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Spay/neuter clinic provides foundation for healing

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PABLO — Nearly 200 cats and dogs were spayed and neutered last weekend during a two-day event sponsored by Arlee Rehabilitation Center’s Spay/Neuter Taskforce.

Held in the Joe McDonald gym at Salish Kootenai College, ARC volunteers paired up with veterinarians and vet techs from Spay Montana to sterilize as many animals as they could in a short window of time. Three teams – consisting of a veterinarian and a technician – were assisted by 50 volunteers who in total, fixed 138 cats and 60 dogs. 

Founded in 2019, ARC’s mission is to facilitate mutual healing between humans and animals on the Flathead Indian Reservation. ARC’s spay/neuter task force is part of a three-pronged approach to fulfill this mission.

“The purpose is to bring healing to trauma victims in our community,” explained ARC Executive Director Filip Panusz. “Trauma victims is an inclusive term – both people and animals. We are all caught up in the same challenges. The same traumas.”

Overpopulation of cats and dogs causes trauma for both people and animals. Trauma for animals when there’s too many of them to care for often involves injury to the animals. When they’re left to roam, cats and dogs can be hit by cars, starve, contract illness or even be shot.

There have been “quite a few” cases this year of dogs being shot Panusz said. Parvo, an illness that spreads rapidly in puppies, has been another big problem in the area. “It’s spreading like crazy,” he said, “and people don’t understand how it spreads.” Often fatal, parvo is “emotionally gut wrenching and physically hard” for people. “Sure, this involves animals, but ultimately at the heart of it all, this is about people,” he said.

Panusz maintains that getting to the root of trauma in order to prevent it from continuing is how healing begins. This is why the spay/neuter taskforce’s work is so critical, “We’re doing the spay/neuter clinic because if we don’t all of our other work is undermined … If we could get the population under control we could put a dent in all of that trauma.” 

Through another large event they put on in April and ongoing weekly efforts, ARC’s spay/neuter taskforce has fixed about 450 total animals year to date. The organization continually works through waitlists for spay/neuter services as they are able to. Though free to the community, large spay/neuter clinics are an expensive undertaking. ARC paid a “solid $10,000 or more” to put on last weekend’s event. The value to the community, Panusz said, is well surpassed by the cost. He estimates the monetary value of services provided to be approximately $50,000 and adds that there are human value benefits as well.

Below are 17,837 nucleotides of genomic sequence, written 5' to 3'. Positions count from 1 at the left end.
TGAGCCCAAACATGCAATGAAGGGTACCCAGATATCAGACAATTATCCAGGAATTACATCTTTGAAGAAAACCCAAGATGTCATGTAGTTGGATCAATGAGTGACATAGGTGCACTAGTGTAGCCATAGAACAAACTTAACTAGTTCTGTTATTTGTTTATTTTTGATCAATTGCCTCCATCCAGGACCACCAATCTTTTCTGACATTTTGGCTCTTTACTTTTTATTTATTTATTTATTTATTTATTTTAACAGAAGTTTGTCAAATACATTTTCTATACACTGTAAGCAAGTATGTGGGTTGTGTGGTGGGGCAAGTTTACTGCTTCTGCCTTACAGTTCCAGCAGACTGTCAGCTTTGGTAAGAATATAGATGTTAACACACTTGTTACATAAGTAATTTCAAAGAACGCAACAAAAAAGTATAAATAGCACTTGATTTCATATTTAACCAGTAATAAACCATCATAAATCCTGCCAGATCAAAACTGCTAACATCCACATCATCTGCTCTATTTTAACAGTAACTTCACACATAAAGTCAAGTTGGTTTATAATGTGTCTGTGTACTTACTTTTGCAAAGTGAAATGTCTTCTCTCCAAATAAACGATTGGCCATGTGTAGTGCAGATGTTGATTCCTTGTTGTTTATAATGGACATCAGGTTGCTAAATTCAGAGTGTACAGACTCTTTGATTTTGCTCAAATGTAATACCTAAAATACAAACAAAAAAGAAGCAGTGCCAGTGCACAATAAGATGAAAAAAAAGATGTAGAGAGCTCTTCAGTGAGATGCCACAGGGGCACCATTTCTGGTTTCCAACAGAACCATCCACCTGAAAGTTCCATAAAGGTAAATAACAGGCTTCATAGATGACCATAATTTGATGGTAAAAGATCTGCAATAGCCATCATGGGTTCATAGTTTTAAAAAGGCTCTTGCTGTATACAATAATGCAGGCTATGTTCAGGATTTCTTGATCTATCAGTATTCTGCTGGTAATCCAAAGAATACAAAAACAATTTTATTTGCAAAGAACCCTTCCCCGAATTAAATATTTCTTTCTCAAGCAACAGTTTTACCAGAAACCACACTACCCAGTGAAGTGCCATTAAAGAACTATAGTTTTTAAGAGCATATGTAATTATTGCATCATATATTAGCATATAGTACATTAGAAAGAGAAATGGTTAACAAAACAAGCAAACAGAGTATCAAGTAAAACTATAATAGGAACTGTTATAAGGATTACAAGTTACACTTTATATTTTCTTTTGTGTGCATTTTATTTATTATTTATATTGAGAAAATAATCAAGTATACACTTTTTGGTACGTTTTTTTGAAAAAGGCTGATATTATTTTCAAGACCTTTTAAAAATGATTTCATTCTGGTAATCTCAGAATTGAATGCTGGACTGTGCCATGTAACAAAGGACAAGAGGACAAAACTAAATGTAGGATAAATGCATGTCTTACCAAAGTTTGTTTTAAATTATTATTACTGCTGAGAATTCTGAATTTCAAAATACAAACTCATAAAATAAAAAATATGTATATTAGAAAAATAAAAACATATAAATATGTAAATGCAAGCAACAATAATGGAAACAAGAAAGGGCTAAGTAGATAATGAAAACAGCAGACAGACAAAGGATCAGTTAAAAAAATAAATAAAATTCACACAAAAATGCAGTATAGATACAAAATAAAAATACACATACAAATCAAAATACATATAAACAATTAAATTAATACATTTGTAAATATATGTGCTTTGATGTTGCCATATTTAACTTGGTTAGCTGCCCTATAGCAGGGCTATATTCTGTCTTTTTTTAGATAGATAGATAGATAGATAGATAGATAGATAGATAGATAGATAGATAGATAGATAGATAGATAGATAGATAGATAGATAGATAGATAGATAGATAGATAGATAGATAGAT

Though they provide some of the same services, such as rescue and holding of animals, Panusz emphasizes that ARC is not an animal rescue or shelter.

“We do some of the same things, but with a broader framework – a different philosophy and purpose behind it,” he said. “The purpose is healing.”

In order to fully realize their mission, ARC is currently working with the Confederated Salish and Kootenai Tribes to acquire land, 20 to 50 acres in the north end of the Jocko Valley, upon which to develop a healing site. The healing site will have the capacity to house both animals and people. A teepee village and tiny homes will be developed alongside fenced areas and corrals for animals. There will be therapy units for people suffering through trauma who can benefit from quiet time spent with animals – mostly dogs and cats, but also horses.

With a goal to get a lease signed by the end of the year, Panusz said he hopes to groundwork on the healing site in early spring. 

ARC’s two other programs – the Reservation Canine Healing Experiment and Paws on the Ground will be able to grow once the healing site is complete.

Until permanent facilities are developed, “Pawsitively Healing Summer Camps” are currently the only component of the Reservation Healing Experiment that’s up and running. Designed for children ages 8 to 13, the camps focus on building social and emotional resilience in at-risk youth through activities that cultivate empathy, stress management, self-esteem, and improved communication and relationships.

“This year’s camp was the best so far,” Panusz said. In its third year, the summer camp hosted 25 children, all who had an experience with trauma. The children got to spend time with dogs, horses, other animals, mental health professionals and a crew of six counselors. Panusz is proud of how the camp is growing, “I feel like we did a really good job. Each year is going to get better and better.”

“Paws on the Ground,” ARC’s third program, offers emergency rescue, intervention, and support for canines and their caretakers. Already in place via the dynamic network of ARC volunteers, rescue and holding efforts will benefit from the healing site’s centralized headquarters. Ultimately, Panusz envisions further partnership with the county and tribes to provide animal/human crisis support.

Supported entirely by private donations and grants, Panusz sees business sponsorships as potential growth area to stabilize operational funds. “Every $1,000 or $5,000 that a larger business contributes because they believe in what we’re doing helps us continue to function,” he said. 

For more information about ARC visit: or the organization’s Facebook page.

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